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If you consider the damping force is friction like in: enter image description here

then the force should be $$F=\mu N$$ where $\mu$ is the coefficient of kinetic friction. Why then is the damping force assumed to be linearly dependent on velocity?

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The damping on a linear spring-mass system is usually assumed to be due to a dashpot. Dashpots force a fluid through a small orifice and the resulting force is proportional to the velocity. – OSE Apr 26 '13 at 22:38
Cars these days have shock absorbers that are basically dashpots with viscous drag. There was a time when cars used straight friction devices to absorb the energy in up-and-down wheel motions. It just depends what type of energy-absorbing device you use. – Mike Dunlavey Apr 26 '13 at 23:38
You are right that Coulomb damping is what you need to describe sliding motion. A more accurate model in the case of sliding friction includes both static and kinetic friction: stick-slip friction, which in some cases can approximate a velocity dependent law, but the resulting differential equation must be solved numerically. – Michael Brown Apr 26 '13 at 23:39
up vote 3 down vote accepted

This question is actually one of the lab exercises I teach. For a spring-mass system, if the damping force is friction, then it is independent of velocity (verified experimentally). However, as mentioned in the comments, the damping force may not always be friction. For example, if the mass is a material like aluminium and it is oscillating over some magnets, the damping force will be linearly dependent on velocity.

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I wrote a program to approximate an oscillator of this sort (with friction as the damping force) and it surprised me that the mass did NOT return to its equilibrium position! Instead it came to rest at a point offset from equilibrium by a small amount. – Greg Apr 26 '13 at 22:51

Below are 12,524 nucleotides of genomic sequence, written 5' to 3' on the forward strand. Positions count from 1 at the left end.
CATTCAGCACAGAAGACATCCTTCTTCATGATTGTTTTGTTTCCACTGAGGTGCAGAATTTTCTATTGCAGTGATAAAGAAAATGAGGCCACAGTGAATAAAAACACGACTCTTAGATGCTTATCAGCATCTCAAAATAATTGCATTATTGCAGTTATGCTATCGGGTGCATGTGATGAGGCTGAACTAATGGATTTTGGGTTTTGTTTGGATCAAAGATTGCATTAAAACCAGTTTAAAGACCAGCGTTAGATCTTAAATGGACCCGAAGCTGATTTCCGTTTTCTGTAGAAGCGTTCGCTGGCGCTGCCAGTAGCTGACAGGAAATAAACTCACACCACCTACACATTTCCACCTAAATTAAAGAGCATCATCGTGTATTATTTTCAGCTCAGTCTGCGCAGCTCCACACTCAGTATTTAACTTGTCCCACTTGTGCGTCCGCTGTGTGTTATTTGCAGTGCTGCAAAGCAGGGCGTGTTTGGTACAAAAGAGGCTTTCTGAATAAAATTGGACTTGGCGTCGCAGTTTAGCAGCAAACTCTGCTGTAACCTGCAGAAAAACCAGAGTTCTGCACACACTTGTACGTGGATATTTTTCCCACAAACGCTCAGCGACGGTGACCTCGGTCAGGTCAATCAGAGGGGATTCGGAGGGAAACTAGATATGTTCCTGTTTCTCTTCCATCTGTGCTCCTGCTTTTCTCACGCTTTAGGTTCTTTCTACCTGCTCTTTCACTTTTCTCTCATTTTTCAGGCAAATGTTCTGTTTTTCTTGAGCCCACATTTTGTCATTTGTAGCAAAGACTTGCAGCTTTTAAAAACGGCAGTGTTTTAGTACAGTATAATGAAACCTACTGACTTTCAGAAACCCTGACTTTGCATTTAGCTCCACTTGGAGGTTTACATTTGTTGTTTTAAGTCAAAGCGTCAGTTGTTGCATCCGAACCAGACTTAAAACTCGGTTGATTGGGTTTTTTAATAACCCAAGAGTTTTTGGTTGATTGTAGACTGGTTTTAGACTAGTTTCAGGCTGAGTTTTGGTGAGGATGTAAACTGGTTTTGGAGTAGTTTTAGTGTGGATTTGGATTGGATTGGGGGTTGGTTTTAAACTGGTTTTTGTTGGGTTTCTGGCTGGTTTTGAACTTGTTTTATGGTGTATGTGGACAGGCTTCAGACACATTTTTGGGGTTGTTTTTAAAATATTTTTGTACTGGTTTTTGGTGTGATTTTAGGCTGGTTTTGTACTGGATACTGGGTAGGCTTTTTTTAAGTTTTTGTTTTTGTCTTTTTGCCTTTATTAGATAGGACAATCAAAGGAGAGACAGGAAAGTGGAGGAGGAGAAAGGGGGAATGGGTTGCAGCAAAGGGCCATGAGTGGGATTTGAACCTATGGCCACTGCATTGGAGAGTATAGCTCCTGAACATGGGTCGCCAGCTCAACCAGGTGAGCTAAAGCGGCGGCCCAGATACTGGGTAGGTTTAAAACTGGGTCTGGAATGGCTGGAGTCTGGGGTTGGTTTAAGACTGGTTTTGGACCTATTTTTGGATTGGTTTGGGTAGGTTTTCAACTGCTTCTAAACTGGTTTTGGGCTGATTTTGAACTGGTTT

That is what can happen with velocity independent damping. The opposing force is constant as long as it's moving, so it stops wherever it is when the acceleration makes it stop. If damping is dependent on velocity, then it alsways returns to equilibrium position. – Jim Apr 26 '13 at 22:56
@ Greg : yes that's because that kind of friction has a 'threshold'... one can see it from the phase diagram plot where you will see spirals towards the center but it will stop somewhere on the x-axis not on the origin in general. – nervxxx Apr 26 '13 at 22:56

Actually, this is just a simple model for resistive forces (usually duo to viscosity) , and in many situations you can not assume this force to be linearly dependent on velocity.(for example ,usually this model is correct only for small enough objects)

In many everyday examples, this force is due to viscous forces. If you consider an (small enough) object moving in a viscose fluid ,and if the speed of the object is small enough, the fluid particles will move parallel to it, and their speed will vary linearly from $v$ in the vicinity of the object to zero in farther points. Each layer of fluid will move faster than the one just outer , and friction between them will give rise to a force resisting the motion of object. (a force in the direction opposite to its motion.)

There is a formula (named Stokes' law) for the frictional force on such a small (spherical) particle moving with constant(terminal) speed in a viscose fluid :

$F = 6 \pi\mu Rv$

where $v$ is the particle's velocity and $R$ is the radius of the spherical object and $\mu$ is a measure of fluid's viscosity.(named dynamic viscosity)

A linear model for resistive forces may be used in other contexts too; One can model laser cooling process as a linear resistive force against the motion of microscopic particles.

For more quantitative formulas about viscous forces you can see Viscosity in Wikipedia.

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Refer to Stokes's law too :) – nervxxx Apr 26 '13 at 22:59

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